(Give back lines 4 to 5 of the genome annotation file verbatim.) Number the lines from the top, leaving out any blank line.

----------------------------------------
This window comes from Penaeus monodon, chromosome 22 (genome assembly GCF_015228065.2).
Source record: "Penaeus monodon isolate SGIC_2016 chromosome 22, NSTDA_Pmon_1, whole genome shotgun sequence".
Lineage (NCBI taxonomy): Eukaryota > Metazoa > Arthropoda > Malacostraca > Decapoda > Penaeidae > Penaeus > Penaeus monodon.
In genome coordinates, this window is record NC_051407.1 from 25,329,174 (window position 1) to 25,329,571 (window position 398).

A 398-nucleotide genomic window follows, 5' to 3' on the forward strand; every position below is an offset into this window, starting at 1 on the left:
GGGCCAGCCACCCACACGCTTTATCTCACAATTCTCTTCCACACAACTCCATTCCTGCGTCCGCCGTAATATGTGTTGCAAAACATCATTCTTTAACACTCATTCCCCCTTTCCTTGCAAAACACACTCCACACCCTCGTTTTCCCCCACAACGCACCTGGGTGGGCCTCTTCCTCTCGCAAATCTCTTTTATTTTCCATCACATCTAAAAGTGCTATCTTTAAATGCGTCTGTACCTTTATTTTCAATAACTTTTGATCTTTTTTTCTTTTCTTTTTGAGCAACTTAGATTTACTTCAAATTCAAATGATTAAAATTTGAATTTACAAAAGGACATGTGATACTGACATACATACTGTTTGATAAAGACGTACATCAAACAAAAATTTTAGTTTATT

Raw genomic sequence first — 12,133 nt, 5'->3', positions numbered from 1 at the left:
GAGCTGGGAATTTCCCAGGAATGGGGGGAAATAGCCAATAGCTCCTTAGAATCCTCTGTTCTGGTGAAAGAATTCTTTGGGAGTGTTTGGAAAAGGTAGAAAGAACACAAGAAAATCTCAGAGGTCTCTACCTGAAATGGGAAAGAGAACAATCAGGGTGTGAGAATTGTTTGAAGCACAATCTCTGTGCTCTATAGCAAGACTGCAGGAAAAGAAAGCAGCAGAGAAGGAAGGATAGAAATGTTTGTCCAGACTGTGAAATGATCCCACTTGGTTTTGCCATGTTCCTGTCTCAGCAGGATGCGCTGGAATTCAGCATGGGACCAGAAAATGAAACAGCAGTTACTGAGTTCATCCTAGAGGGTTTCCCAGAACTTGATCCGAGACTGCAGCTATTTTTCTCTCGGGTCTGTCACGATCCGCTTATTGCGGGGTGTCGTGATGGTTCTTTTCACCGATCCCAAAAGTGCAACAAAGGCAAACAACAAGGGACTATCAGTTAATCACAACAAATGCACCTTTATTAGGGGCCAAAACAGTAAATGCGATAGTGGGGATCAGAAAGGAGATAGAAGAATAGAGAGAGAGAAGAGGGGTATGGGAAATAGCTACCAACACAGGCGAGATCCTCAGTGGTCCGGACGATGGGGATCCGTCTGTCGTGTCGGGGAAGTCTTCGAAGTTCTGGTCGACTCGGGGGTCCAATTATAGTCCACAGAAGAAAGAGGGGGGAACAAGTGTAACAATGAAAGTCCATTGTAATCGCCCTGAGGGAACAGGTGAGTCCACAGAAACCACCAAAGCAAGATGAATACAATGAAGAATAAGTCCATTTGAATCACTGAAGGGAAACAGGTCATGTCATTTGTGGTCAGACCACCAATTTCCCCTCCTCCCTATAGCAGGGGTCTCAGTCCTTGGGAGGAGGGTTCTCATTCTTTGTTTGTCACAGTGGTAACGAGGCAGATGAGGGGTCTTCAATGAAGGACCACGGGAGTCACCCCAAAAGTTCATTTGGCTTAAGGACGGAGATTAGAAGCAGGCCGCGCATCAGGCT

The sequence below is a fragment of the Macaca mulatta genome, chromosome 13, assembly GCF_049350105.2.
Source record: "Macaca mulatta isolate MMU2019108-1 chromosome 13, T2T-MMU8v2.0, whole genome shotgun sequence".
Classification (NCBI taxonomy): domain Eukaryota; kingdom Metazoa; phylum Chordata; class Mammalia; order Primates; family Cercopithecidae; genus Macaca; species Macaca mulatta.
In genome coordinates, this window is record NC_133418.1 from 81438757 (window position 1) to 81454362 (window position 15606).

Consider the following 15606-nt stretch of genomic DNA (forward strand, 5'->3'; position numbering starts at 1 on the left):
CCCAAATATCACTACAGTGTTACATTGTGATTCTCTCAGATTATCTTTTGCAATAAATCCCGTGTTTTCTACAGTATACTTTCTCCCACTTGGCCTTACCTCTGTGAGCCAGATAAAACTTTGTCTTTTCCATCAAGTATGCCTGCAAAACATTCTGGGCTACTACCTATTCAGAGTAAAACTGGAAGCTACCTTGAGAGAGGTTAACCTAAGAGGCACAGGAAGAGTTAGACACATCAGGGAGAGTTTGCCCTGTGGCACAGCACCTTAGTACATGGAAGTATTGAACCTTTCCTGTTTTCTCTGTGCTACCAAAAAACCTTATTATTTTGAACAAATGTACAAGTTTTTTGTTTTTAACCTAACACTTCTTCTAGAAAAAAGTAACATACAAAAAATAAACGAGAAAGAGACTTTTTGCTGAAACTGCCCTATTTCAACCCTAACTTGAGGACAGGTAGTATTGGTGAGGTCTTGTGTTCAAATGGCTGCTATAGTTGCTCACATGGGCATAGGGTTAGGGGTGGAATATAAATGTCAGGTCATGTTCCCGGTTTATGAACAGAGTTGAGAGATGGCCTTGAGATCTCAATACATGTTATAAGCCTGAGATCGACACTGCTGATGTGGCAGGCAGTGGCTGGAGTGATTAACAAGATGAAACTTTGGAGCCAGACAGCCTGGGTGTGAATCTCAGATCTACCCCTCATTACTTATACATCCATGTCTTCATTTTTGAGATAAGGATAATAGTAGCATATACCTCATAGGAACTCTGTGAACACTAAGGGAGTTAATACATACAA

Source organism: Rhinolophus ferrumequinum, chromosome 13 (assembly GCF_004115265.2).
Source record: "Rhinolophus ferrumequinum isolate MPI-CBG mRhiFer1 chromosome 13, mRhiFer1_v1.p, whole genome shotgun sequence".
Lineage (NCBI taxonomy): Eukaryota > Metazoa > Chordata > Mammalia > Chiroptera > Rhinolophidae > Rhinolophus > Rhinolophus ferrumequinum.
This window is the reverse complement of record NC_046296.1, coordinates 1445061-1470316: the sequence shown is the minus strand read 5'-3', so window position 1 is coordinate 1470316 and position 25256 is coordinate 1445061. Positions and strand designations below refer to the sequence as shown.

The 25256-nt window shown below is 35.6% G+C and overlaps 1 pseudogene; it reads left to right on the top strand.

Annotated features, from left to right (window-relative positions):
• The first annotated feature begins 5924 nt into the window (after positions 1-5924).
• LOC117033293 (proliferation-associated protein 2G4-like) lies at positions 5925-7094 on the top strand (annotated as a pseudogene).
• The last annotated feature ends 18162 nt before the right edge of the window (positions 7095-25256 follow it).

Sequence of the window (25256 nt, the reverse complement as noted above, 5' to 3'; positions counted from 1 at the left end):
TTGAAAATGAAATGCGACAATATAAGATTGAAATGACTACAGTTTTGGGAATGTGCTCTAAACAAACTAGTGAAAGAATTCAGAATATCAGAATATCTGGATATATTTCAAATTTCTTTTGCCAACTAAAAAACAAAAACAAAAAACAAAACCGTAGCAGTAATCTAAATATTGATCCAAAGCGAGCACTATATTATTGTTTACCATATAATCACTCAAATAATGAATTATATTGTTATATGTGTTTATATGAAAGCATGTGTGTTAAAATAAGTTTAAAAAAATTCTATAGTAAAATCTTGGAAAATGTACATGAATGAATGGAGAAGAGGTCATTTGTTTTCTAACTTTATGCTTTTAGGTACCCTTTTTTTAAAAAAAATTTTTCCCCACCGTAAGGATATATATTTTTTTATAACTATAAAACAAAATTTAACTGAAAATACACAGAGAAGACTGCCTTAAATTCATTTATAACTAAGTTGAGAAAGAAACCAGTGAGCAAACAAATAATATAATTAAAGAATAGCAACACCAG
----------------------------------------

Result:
In genome coordinates, this window is record NC_051407.1 from 25,329,174 (window position 1) to 25,329,571 (window position 398).

A 398-nucleotide genomic window follows, 5' to 3' on the forward strand; every position below is an offset into this window, starting at 1 on the left: